· Non-tax revenues went up by 45 percent in the first half of 2018 compared to the same period last year owing to higher Treasury collections of dividend remittances on national government shares of stocks, guarantee fees, and share in the profit of the Philippine Amusement and Gaming Corporation (PAGCOR); and
· Higher collections from other offices also contributed to the increase, which includes the one-off transfer of P13.5 billion in bond proceeds from the United Coconut Planters Bank (UCPB) for the Coconut Industry Investment Fund (CIIF).
In 2017, Dominguez said the government attained its highest revenue collection growth of 12.6 percent since 2012.
Last year, Dominguez said that in relation to GDP, revenues rose by 0.4 percentage points while tax revenues rose by 0.5 percentage points. The tax to GDP ratio of 14.2 percent in 2017 was the highest since 1998.
He said the government achieved a strong tax revenue growth rate of 13.6 percent in 2017 mainly as a result of more efficient tax collection as well as the administrative reforms carried out by the BUR and BOC.
The BIR’s collections rose by 13.1 percent in 2017, while the BOC also grew its collections by 15.6 percent. The collection of other revenue-generating agencies increased by 20 percent.
Non-tax revenues rose by 3.2 percent as a result of higher dividend collections from other offices, which offset the lower collection of interest income resulted from the rationalization of the Bond Sinking Fund.
In 2017, the total consolidated public sector financial position (CPSFP) registered a deficit of P3.3 billion or 0.02 percent of GDP owing to higher government deficit offset by improved performance of other sectors, Dominguez said. Other public sectors registered a combined surplus of P311.4 billion with the local government units (LGUs) posting a cash surplus of P217.4 billion in 2017.
The CPSFP estimated for 2018 shows a deficit of 0.9 percent of GDP. For 2019, the government expects a higher CPSFP equivalent to 1.1 percent of GDP, Dominguez said.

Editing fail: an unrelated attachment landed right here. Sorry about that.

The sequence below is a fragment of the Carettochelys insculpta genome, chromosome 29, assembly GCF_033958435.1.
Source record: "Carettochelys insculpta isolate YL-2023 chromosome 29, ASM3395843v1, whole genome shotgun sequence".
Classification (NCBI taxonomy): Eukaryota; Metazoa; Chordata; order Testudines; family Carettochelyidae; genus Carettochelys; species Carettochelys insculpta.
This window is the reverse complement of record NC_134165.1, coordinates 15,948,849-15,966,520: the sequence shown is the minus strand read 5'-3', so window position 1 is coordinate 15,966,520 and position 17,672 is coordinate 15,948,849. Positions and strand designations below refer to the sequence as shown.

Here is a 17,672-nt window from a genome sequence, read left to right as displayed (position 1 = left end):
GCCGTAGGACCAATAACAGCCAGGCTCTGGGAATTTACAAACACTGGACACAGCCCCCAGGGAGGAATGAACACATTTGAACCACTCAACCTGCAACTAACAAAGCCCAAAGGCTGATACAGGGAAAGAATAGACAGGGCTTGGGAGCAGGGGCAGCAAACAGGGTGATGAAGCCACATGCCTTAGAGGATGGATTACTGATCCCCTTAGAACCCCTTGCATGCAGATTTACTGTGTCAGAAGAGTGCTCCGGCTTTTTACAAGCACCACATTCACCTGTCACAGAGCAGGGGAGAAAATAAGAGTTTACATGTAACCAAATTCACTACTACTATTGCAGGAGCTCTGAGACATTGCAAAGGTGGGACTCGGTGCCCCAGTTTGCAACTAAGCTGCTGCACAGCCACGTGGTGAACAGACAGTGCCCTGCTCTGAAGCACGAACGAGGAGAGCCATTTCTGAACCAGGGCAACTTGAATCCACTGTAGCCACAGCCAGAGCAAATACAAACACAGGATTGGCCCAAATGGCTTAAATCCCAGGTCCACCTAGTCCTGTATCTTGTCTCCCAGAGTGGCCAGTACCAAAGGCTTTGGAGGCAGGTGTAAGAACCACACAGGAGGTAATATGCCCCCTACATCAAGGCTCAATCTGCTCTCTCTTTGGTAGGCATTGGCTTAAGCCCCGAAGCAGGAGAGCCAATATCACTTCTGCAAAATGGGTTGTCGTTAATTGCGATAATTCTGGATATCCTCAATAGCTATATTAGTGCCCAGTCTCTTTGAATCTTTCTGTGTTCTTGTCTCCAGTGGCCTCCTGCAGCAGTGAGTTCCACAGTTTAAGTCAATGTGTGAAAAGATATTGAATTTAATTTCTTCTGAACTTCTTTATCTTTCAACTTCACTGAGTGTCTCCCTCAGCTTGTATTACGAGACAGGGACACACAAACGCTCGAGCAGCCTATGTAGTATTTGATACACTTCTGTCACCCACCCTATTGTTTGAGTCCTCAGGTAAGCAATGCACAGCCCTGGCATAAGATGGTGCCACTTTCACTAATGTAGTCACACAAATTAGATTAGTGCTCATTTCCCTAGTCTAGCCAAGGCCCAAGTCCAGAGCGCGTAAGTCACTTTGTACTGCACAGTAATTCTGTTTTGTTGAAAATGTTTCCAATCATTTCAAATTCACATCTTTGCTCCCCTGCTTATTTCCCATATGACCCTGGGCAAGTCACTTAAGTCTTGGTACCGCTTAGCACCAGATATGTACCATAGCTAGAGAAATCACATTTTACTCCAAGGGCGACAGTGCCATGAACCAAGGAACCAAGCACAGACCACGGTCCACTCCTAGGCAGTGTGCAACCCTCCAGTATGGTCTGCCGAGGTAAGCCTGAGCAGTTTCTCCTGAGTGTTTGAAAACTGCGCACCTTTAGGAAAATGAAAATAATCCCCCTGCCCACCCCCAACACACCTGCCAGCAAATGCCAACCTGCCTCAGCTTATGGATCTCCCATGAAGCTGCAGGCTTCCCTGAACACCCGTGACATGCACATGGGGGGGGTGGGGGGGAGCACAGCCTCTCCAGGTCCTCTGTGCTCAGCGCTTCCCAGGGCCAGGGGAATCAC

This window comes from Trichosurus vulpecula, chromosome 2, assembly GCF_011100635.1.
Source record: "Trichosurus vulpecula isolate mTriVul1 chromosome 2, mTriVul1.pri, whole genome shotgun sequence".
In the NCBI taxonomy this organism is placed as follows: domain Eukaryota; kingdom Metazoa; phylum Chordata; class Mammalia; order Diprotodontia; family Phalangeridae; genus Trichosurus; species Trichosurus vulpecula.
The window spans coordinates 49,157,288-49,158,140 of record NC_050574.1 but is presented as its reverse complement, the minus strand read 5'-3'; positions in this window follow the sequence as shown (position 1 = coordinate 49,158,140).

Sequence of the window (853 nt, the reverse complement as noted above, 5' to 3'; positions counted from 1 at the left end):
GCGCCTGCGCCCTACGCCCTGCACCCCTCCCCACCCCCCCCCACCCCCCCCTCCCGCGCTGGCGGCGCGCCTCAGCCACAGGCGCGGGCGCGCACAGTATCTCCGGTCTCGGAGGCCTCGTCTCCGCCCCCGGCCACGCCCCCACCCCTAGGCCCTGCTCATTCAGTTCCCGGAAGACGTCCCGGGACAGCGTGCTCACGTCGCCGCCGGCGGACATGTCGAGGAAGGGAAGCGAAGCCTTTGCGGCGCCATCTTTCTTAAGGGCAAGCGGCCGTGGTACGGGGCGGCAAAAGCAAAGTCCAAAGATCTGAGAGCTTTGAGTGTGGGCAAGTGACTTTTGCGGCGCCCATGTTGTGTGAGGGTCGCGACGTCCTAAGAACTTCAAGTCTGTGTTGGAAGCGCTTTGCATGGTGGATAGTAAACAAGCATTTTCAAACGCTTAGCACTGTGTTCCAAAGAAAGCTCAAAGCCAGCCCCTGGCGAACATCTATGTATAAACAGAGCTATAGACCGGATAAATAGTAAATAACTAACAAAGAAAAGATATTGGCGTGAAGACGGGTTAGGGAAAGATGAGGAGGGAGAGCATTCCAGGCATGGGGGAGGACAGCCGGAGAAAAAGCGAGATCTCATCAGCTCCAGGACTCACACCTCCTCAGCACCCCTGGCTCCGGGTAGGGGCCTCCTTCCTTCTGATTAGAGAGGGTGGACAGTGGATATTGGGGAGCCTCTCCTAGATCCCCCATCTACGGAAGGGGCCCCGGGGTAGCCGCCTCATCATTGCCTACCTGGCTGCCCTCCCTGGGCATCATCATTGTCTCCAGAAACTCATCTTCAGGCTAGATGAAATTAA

With tax reforms and continuing improvements in tax administration, the government expects to improve the ratio of revenues to GDP from 15.6 percent in 2017 to 17.6 percent by 2022, Dominguez said.
He said the ratio of tax revenues to GDP is projected to increase from 14.2 percent in 2017 to 16.9 percent by 2022, which would bring the tax effort to about the regional average.
“Government spending will also continue to be a growth driver for the economy through public infrastructure investments and human capital development,” Dominguez said.
He said the government expects expenditures to reach 20.7 percent by 2022, with the transition to a cash-based budgeting program enhancing the efficiency of national governments’ disbursements and eradicating underspending.
While the fiscal deficit would be adjusted slightly upward to 3.2 percent in 2019, it will revert to 3.0 percent until 2022, Dominguez said.
With sustainable fiscal policy and prudent debt management, Dominguez said the government expects the debt-to-GDP ratio “to continue its downward trajectory path in the medium-term from 42.1 percent in 2017 to 38.6 percent in 2022.”
The government’s financing program will continue to favor domestic borrowings, following a 65:35 mix in 2018 and a 75:25 mix from 2019 to 2022.
“Our proactive liability management agenda has decreased the burden of debt on our budget, creating more fiscal space to fund social commitments,” he said.
As a percentage of revenues, interest payments are down from 31.7 percent in 2006 to 12.6 percent in 2017, while as a percentage of expenditures, interest payments are also down from 29.7 percent in 2006 to 11 percent in 2017.
As of end-June 2018, both of these ratios continue to decline, now at 11.7 percent and 10.3 percent, respectively.